The Announcement of My Death Was Premature: a Traditional Book Speaks Out


Many have written my obituary, on more platforms than you can imagine; in old media newspapers, new media blogs, on-line magazines, e-alerts for smart phones. You name the venue and someone has rechoiced at or opined about my demise.

But most of the blather has been misdirected. True, books are evolving, but more in the way that birds and reptiles evolved from a common ancestor. Aspects of the DNA of one organism remains genetically inbedded in the other.

That’s what’s happening with me. Part of my DNA has been spliced, creating spin-offs that will diverge from me, blurring our connection until it becomes almost invisible. Within a short span, children will be enjoying interactive “experiences” that include text, pictures, embedded video, soundtracks, a plethora of options. A paper-bound book will seem as unrelatated to these as chiseled hieroglyphics seems to modern word processing.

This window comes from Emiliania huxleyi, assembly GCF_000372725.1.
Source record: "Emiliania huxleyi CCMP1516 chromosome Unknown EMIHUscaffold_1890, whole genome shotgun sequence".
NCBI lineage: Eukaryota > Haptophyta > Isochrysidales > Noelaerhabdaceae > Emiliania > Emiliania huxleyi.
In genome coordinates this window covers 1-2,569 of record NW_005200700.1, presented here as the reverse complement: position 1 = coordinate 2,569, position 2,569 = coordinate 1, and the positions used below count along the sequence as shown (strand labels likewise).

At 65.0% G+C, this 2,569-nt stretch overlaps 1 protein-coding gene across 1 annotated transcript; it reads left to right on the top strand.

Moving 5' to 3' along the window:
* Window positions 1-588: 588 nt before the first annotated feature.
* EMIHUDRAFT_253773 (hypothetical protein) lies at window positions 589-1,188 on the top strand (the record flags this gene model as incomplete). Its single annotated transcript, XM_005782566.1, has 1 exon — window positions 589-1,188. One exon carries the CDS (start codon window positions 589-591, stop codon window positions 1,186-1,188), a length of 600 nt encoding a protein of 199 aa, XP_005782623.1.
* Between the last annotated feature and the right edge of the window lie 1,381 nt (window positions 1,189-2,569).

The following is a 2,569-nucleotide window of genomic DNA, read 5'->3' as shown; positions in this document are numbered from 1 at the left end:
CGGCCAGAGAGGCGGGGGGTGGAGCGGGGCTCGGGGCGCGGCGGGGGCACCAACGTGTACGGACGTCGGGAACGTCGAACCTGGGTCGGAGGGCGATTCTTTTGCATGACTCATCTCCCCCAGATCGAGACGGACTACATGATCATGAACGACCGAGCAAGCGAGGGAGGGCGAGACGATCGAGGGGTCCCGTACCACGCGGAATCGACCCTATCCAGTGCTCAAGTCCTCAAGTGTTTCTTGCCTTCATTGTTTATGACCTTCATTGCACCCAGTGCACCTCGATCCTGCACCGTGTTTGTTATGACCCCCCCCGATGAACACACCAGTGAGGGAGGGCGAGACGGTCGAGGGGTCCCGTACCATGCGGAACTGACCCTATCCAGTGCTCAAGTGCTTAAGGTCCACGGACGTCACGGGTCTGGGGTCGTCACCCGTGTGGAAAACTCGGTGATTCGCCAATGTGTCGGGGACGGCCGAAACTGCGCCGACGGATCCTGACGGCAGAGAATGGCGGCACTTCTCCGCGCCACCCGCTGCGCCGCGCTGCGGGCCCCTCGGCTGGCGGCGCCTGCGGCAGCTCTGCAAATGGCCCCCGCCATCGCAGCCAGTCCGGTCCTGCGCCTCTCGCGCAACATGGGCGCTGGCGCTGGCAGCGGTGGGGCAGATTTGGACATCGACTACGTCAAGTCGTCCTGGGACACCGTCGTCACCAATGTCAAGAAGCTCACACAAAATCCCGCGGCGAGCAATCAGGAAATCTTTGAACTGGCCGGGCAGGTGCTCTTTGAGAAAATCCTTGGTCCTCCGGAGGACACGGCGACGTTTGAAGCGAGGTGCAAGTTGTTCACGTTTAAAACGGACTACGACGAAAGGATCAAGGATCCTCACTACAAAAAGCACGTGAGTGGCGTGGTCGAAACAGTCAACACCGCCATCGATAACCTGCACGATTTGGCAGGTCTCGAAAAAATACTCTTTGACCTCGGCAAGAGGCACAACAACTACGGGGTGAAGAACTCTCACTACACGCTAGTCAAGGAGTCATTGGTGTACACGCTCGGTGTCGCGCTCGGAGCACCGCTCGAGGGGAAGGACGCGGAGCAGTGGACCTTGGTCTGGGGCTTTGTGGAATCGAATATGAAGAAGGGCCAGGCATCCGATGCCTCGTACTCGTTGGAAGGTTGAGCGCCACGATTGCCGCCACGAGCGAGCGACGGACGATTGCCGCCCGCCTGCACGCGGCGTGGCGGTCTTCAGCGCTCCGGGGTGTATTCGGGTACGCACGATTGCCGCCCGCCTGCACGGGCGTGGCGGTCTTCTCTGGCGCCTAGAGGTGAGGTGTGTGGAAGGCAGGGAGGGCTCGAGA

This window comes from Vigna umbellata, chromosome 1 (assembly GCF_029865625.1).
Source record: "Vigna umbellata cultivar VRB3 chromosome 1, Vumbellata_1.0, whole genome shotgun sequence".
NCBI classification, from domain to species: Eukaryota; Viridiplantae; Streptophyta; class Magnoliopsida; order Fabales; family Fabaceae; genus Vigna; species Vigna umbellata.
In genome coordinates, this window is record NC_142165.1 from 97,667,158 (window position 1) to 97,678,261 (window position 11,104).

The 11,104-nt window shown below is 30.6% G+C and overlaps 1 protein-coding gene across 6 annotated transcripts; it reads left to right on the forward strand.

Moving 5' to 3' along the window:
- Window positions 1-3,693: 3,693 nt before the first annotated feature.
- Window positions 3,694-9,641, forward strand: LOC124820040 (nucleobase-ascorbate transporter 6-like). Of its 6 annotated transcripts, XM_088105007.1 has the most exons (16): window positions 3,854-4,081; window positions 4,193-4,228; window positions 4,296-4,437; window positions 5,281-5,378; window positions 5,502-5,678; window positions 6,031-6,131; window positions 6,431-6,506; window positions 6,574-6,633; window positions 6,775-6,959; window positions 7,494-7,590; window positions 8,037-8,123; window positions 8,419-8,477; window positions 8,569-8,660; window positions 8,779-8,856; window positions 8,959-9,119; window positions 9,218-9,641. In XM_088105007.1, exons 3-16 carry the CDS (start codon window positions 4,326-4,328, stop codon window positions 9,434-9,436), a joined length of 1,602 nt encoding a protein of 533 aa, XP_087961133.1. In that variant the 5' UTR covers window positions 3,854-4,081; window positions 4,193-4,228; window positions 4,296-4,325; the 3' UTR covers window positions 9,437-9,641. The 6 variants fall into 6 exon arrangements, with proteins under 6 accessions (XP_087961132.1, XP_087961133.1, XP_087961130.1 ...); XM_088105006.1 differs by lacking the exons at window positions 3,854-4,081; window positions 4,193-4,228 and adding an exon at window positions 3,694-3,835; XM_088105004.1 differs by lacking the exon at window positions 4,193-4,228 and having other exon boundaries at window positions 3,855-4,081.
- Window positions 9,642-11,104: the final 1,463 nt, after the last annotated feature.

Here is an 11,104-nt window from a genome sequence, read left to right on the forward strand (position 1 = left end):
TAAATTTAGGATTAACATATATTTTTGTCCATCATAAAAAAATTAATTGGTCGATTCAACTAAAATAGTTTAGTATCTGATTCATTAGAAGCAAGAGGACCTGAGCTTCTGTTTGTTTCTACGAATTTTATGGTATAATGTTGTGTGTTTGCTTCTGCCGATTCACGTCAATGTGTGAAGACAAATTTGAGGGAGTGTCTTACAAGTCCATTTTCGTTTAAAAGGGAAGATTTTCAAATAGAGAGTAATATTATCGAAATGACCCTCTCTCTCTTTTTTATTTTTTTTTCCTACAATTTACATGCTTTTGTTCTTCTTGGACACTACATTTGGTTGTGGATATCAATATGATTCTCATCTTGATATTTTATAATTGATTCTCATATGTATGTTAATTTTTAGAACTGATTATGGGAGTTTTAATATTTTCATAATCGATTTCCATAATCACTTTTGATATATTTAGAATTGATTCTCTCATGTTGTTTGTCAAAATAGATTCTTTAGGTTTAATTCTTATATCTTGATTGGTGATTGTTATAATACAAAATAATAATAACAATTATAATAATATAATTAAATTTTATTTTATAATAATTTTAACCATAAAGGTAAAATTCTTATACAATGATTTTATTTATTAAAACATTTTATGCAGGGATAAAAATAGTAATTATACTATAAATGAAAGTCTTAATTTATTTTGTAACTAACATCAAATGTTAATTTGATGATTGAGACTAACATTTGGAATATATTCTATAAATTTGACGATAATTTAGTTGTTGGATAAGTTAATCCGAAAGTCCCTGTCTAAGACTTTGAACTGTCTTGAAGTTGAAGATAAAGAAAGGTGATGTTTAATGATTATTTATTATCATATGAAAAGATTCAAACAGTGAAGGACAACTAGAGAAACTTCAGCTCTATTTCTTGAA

But I will survive, surprisingly intact. Of course, I am not immune to the force of evolutionary change.  Already many experience me via dedicated ebook readers, tablets and phones, and wipeable, changeable smart paper beckons from the horizon.

But my magic remains undimmed by these new methods of access. I still have the power to transport a child or its parent into a world of mystical wonder, where pirates battle brigands, where grieving daughters mourn fathers, where a son seeks vengeance for an untimely murder.

I myself provide a unique experience: the opportunity to actually lose yourself in the words. No other medium can do that. And no technological innovation can destroy the siren song of my power.

So do not fret. Not only am I alive and well–in a world of thechnological cacophony, I’m growing stronger.